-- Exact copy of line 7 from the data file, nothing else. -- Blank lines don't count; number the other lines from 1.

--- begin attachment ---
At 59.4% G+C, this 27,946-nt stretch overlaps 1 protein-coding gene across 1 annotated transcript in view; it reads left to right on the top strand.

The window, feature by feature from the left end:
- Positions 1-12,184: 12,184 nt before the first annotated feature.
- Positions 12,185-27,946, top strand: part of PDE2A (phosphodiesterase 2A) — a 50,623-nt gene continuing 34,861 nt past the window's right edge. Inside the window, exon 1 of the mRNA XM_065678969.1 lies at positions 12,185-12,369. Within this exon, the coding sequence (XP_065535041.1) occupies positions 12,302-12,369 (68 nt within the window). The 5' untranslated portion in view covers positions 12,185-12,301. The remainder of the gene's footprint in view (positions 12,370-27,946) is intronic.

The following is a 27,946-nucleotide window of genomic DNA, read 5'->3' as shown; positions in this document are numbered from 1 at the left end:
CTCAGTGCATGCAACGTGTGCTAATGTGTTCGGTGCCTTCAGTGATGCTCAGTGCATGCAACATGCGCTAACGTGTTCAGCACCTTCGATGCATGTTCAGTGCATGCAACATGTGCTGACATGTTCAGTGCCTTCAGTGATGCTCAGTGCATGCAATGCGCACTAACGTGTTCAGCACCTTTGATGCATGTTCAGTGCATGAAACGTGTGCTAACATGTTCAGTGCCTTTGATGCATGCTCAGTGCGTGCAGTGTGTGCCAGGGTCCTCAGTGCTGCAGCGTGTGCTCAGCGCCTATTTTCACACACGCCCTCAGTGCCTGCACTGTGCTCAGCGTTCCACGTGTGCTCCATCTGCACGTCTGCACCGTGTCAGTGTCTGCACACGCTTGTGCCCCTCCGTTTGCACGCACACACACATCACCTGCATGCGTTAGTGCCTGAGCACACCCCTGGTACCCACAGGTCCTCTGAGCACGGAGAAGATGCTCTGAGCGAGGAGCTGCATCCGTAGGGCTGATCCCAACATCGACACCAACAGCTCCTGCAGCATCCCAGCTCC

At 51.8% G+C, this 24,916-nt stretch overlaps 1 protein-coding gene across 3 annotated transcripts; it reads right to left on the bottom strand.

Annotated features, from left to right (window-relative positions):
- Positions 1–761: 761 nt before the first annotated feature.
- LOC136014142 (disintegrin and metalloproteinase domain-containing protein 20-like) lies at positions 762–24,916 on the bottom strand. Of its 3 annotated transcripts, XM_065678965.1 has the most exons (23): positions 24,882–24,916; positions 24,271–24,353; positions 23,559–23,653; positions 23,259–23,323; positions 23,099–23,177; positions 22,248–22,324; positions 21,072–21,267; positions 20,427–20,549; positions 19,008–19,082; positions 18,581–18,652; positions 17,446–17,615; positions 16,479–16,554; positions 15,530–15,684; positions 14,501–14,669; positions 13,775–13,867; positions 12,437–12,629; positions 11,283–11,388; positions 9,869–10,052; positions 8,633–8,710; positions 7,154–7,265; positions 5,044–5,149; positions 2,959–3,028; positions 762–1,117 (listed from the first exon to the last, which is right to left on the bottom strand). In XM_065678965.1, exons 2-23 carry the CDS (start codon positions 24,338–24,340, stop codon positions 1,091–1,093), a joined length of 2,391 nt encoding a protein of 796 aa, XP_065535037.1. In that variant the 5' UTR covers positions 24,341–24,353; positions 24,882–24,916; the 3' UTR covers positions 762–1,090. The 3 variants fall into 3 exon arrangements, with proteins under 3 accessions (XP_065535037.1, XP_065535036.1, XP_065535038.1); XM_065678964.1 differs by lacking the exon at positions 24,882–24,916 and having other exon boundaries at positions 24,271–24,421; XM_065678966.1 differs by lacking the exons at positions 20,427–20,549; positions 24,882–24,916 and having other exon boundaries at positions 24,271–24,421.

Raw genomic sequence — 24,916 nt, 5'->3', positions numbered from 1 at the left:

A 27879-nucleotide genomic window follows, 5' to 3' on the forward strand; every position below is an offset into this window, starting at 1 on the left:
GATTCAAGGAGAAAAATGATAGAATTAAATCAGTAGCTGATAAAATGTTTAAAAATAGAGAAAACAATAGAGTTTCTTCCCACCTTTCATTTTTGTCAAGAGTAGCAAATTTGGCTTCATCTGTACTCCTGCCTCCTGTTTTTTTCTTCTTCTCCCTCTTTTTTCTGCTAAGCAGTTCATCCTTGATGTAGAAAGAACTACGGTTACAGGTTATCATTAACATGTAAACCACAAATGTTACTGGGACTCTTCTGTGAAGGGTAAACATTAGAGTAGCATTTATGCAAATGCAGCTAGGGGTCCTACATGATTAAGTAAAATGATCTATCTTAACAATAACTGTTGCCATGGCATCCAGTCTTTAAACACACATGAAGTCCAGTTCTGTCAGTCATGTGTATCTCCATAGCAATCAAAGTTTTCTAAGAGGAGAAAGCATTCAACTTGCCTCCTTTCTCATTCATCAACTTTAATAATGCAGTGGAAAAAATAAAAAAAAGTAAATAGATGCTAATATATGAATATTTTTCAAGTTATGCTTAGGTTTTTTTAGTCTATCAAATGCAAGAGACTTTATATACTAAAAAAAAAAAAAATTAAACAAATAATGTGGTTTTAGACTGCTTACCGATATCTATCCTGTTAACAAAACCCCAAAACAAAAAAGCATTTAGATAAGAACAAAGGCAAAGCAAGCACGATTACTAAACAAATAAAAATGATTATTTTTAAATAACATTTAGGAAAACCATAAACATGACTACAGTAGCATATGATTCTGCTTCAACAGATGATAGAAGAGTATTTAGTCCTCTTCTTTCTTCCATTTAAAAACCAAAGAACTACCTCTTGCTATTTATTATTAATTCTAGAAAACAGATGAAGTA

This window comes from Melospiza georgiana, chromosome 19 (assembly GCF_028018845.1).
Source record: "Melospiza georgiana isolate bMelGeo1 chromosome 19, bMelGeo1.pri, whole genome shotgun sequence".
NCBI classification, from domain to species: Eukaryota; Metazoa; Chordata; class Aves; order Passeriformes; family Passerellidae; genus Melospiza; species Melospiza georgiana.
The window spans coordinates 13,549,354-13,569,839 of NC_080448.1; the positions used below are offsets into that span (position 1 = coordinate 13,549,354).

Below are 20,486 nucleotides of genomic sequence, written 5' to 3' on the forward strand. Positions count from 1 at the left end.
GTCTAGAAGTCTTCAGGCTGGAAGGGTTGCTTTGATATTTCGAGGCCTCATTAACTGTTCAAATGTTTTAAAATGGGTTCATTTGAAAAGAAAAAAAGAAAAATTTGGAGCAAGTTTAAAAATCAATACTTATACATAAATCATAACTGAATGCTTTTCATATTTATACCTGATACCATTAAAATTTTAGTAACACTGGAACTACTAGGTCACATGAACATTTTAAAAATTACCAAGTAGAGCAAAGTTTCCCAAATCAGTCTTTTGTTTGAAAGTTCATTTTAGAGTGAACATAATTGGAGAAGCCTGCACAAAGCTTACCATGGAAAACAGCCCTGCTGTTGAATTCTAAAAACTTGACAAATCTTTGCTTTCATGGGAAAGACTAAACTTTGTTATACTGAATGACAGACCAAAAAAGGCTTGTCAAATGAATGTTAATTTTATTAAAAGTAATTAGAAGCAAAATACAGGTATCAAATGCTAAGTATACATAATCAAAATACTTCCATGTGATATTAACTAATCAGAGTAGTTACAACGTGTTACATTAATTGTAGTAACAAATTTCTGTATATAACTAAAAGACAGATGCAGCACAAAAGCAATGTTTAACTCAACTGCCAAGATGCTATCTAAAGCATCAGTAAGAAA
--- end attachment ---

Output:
At 51.8% G+C, this 24,916-nt stretch overlaps 1 protein-coding gene across 3 annotated transcripts; it reads right to left on the bottom strand.